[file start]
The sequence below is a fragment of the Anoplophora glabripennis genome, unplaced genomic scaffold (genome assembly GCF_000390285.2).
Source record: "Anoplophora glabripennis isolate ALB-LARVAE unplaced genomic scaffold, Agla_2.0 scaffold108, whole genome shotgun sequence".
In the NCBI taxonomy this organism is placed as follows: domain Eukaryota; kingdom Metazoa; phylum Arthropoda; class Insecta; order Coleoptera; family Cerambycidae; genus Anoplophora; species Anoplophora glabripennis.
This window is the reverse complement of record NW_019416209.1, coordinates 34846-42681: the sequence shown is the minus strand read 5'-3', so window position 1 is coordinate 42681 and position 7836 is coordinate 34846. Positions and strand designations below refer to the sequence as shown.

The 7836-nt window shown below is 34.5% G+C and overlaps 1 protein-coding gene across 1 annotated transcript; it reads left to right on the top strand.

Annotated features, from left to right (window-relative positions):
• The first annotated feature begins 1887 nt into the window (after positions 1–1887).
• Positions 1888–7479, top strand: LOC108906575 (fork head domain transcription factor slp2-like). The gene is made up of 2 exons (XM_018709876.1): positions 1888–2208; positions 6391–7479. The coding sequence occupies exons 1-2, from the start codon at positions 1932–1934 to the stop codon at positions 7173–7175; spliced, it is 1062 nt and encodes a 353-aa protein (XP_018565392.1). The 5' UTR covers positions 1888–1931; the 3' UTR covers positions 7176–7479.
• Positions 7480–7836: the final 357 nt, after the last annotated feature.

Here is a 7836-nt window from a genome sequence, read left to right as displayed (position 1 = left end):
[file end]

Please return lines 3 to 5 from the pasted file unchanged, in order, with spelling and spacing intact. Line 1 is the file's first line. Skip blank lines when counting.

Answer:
In the NCBI taxonomy this organism is placed as follows: domain Eukaryota; kingdom Metazoa; phylum Arthropoda; class Insecta; order Coleoptera; family Cerambycidae; genus Anoplophora; species Anoplophora glabripennis.
This window is the reverse complement of record NW_019416209.1, coordinates 34846-42681: the sequence shown is the minus strand read 5'-3', so window position 1 is coordinate 42681 and position 7836 is coordinate 34846. Positions and strand designations below refer to the sequence as shown.

The 7836-nt window shown below is 34.5% G+C and overlaps 1 protein-coding gene across 1 annotated transcript; it reads left to right on the top strand.